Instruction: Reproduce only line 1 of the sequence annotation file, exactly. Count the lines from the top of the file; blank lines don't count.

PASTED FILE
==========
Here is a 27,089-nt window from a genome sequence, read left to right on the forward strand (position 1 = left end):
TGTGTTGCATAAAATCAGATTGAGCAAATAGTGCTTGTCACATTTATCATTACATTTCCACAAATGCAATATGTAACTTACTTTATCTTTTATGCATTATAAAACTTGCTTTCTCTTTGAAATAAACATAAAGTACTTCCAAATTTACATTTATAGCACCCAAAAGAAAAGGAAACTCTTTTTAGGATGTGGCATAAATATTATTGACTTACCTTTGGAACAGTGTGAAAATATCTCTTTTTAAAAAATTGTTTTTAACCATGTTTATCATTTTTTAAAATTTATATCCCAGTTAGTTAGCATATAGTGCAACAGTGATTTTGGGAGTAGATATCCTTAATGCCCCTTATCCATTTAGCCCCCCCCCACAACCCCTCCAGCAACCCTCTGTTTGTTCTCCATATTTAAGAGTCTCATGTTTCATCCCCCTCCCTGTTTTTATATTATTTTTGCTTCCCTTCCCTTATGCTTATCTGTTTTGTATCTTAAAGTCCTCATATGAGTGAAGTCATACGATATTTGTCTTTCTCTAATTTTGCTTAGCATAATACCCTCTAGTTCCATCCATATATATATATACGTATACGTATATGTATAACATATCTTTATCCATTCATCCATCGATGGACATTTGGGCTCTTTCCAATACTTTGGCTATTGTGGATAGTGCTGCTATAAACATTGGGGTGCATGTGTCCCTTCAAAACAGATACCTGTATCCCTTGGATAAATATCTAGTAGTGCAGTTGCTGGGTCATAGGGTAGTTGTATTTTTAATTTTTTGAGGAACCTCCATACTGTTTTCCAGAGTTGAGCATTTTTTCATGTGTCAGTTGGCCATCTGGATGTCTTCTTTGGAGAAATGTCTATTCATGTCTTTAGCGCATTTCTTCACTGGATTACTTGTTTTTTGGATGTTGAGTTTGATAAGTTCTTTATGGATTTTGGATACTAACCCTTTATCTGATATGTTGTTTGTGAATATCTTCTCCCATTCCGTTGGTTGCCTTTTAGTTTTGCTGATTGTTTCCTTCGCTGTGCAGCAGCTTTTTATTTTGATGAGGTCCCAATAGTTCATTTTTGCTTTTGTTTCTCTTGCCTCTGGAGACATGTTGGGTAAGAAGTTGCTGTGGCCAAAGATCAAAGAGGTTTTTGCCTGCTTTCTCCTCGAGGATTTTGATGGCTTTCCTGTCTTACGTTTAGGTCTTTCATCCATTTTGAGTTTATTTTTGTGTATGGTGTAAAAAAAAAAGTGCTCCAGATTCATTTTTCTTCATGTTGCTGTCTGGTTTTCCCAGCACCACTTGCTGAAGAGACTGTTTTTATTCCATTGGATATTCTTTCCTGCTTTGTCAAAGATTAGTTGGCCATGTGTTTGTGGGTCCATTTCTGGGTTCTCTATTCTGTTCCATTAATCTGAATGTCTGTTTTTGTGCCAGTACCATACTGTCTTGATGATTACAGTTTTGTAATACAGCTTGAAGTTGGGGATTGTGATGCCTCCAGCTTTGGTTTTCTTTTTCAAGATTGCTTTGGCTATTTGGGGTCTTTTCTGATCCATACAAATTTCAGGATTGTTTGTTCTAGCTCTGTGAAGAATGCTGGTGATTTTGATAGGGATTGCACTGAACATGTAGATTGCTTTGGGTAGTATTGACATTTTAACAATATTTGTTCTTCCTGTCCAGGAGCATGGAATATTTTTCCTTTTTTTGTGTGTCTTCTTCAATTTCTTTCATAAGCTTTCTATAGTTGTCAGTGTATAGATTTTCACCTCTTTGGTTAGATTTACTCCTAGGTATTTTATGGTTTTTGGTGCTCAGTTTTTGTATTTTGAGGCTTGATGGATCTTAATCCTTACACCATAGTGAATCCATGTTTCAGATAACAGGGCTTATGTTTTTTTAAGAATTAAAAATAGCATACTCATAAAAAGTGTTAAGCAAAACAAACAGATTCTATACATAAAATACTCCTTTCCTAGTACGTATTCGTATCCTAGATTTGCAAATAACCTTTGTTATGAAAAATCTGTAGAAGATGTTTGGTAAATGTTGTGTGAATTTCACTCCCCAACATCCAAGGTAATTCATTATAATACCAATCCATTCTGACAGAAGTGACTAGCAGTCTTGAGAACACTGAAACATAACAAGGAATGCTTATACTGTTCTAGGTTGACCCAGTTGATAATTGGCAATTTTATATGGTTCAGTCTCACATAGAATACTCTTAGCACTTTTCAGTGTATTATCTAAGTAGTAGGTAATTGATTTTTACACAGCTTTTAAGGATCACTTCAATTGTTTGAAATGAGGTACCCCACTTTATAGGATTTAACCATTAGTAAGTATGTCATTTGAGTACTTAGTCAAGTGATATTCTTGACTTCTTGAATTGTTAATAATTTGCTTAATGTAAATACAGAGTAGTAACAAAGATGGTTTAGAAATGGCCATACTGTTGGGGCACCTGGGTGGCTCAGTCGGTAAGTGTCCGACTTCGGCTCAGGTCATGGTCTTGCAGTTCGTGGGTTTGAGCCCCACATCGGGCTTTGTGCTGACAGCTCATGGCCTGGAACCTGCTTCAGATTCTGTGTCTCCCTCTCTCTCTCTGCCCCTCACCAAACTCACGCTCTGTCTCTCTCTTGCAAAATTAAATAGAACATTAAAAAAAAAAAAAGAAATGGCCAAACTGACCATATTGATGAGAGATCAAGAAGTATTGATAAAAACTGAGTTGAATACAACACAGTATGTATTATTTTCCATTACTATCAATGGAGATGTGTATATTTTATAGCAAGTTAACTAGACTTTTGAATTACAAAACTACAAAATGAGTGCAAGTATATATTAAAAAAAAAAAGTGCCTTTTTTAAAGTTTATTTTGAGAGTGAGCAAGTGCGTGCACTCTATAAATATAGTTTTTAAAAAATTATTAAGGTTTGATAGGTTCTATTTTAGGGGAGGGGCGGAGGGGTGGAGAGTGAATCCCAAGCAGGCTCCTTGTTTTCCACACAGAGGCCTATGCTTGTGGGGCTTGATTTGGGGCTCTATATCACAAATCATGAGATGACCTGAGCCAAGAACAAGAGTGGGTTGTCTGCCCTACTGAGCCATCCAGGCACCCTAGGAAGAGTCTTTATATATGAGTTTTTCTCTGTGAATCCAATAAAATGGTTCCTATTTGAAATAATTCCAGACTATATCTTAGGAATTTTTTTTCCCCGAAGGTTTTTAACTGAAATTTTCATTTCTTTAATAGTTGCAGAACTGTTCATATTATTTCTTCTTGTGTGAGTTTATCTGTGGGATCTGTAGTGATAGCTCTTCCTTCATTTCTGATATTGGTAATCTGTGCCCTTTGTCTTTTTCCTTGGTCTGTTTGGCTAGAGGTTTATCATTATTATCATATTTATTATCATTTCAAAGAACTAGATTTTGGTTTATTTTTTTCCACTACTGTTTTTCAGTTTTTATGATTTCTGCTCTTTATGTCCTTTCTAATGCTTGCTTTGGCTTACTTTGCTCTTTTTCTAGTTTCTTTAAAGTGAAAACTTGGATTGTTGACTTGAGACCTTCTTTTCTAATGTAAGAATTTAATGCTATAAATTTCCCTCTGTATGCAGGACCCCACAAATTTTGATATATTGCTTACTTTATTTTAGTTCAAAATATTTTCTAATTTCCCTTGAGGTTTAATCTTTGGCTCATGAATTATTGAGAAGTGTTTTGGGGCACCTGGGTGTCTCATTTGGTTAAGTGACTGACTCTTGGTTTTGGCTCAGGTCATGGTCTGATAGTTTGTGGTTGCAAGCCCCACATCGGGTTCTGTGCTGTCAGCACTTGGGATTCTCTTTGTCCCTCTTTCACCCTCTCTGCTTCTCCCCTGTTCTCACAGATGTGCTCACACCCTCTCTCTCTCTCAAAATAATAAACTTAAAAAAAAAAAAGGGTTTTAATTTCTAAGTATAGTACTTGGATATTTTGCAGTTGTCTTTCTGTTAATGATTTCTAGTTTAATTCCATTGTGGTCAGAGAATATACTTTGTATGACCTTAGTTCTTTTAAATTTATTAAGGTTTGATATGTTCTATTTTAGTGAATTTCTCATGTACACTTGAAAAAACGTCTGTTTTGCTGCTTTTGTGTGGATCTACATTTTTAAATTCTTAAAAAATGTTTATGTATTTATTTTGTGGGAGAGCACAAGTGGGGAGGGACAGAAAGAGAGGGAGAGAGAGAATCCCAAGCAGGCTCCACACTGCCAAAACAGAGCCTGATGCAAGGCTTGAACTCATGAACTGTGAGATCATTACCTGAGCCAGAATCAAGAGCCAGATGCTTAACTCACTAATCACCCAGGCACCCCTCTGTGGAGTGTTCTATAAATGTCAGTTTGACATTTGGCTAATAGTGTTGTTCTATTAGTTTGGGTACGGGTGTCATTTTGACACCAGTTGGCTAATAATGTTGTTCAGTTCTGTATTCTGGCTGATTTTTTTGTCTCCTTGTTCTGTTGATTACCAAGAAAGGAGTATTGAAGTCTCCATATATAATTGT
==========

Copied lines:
Here is a 27,089-nt window from a genome sequence, read left to right on the forward strand (position 1 = left end):